UK-based computer company Aleutia developed a flatpack, solar-powered, modular classroom that may be the answer to a scarcity of educational resources in developing countries like Kenya. The so-called “Solar Classroom in a Box” provides everything needed for a classroom in one streamlined package, including the framework for the building, computers, electric cabling, and solar panels. Each set fits on a single pallet, and up to three classrooms can be transported in pick-up and cattle trucks to designated construction sites. There, local handymen need only two days and some simple tools–no crane required–to assemble the building, install solar panels on the roof, and set up computer equipment.
Each insulated classroom, which is made of cinder blocks, a corrugated tin roof, and a light gauge steel frame, houses 10 computers for students and one for a teacher. The computer models, Aleutia T1's, are designed to be fanless, economical, energy-efficient, and rugged enough to withstand the dusty heat of rural Africa. The computers, a server, projector and monitor, and 3D and satellite connectivity are all powered by the rooftop solar panels. Unlike other prefabricated classroom options, Aleutia's decentralized computer system means that each PC will continue to run even if the main server fails. What's more, each classroom will be able to charge a small number of other electronic devices, such as phones.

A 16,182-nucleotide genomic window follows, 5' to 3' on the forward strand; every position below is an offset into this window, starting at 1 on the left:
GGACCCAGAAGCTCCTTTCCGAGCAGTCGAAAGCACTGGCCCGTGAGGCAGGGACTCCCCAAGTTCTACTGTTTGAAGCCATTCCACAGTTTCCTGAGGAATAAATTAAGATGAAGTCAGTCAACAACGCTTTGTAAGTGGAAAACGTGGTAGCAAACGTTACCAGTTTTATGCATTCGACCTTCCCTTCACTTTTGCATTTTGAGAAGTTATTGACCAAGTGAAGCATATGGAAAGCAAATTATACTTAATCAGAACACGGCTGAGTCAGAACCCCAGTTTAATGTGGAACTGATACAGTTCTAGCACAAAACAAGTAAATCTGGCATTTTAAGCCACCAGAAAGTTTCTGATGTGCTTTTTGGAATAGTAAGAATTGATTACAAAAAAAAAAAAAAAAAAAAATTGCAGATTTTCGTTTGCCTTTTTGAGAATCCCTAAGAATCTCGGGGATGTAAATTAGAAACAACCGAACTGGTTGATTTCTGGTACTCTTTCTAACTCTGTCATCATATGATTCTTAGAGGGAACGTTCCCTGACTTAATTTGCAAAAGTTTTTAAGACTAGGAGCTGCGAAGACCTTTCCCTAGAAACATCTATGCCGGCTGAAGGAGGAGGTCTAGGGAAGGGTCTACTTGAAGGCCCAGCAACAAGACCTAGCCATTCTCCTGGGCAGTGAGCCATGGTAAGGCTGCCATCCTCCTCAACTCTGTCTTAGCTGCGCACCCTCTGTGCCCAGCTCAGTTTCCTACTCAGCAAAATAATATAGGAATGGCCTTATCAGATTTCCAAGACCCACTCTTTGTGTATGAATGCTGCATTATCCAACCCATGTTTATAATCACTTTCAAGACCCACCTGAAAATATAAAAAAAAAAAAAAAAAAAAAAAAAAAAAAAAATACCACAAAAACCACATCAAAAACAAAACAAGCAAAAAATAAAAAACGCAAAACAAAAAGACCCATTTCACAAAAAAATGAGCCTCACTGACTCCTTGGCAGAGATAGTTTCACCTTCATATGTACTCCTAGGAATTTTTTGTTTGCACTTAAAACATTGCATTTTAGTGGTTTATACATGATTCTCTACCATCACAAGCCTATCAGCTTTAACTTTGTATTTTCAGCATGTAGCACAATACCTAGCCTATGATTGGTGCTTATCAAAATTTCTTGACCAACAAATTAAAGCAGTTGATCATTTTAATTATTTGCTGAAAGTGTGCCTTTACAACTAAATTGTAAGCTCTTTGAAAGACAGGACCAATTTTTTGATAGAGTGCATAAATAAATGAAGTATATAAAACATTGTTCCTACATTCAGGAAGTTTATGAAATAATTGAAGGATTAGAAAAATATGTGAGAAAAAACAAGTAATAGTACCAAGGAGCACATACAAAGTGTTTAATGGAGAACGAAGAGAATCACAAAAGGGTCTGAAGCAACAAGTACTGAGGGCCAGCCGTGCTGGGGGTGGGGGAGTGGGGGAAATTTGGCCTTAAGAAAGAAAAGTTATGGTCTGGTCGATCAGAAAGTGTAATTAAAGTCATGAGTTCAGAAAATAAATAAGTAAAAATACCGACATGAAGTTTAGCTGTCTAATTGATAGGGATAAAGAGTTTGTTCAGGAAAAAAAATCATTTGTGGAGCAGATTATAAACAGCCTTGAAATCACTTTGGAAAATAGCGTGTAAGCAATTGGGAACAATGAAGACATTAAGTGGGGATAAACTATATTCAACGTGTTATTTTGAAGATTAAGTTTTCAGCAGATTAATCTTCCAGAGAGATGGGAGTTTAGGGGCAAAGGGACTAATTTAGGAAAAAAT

With a price tag of $20,000–split half evenly between the costs of the structure and the include technology–the Solar Classroom in a Box could be the solution for rural educational needs. Aleutia has already installed the classroom in 180 schools across 10 developing countries in Africa. Its next site of deployment is Kenya, which will be outfitted with a solar classroom in each of the nation's 47 counties, making a difference in the lives of 20,000 students.